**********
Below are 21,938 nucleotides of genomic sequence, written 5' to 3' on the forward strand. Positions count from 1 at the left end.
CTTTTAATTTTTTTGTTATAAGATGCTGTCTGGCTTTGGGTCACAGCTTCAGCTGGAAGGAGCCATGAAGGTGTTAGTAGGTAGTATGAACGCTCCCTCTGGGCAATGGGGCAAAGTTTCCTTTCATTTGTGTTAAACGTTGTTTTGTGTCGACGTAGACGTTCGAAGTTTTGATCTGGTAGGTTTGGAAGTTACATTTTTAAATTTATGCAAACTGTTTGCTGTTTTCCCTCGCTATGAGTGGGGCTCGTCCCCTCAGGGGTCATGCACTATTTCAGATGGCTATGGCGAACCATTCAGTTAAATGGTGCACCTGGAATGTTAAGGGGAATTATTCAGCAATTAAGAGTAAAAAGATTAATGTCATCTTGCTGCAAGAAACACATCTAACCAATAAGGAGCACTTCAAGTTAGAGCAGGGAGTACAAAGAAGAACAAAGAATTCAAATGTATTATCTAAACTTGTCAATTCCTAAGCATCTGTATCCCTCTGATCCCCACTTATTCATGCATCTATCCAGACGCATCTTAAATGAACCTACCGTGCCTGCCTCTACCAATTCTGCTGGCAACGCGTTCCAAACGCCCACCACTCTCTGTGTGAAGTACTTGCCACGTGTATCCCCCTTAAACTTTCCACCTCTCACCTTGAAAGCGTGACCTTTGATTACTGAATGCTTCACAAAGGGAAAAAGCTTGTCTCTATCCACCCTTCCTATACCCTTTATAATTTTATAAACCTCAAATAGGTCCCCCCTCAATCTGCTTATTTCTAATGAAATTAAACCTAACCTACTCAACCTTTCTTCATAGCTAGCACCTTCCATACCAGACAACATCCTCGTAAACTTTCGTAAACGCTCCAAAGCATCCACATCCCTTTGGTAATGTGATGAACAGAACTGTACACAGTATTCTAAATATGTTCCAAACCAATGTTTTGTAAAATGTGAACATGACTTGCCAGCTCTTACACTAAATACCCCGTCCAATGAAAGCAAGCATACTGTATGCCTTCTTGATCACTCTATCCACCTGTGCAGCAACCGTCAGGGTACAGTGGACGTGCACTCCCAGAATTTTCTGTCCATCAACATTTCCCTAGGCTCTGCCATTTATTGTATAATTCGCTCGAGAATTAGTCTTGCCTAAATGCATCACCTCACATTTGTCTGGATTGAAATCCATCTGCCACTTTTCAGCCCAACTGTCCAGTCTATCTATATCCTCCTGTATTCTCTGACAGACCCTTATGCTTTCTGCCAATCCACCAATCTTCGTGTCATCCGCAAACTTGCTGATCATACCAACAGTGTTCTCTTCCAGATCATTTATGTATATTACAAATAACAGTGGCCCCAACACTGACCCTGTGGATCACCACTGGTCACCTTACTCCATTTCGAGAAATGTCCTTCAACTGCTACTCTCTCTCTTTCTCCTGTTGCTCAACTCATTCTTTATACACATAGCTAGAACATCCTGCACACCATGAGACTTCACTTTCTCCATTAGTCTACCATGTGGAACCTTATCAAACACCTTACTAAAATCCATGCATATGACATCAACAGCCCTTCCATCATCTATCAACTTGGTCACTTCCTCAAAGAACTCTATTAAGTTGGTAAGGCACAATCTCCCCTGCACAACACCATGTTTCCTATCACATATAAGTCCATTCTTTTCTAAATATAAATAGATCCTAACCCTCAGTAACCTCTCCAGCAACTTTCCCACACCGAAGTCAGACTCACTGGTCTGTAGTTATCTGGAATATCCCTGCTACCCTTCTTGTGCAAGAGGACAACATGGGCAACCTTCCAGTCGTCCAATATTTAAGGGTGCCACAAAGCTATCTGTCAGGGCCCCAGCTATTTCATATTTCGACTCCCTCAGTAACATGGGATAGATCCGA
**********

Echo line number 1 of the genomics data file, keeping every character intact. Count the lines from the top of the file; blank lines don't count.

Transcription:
Below are 21,938 nucleotides of genomic sequence, written 5' to 3' on the forward strand. Positions count from 1 at the left end.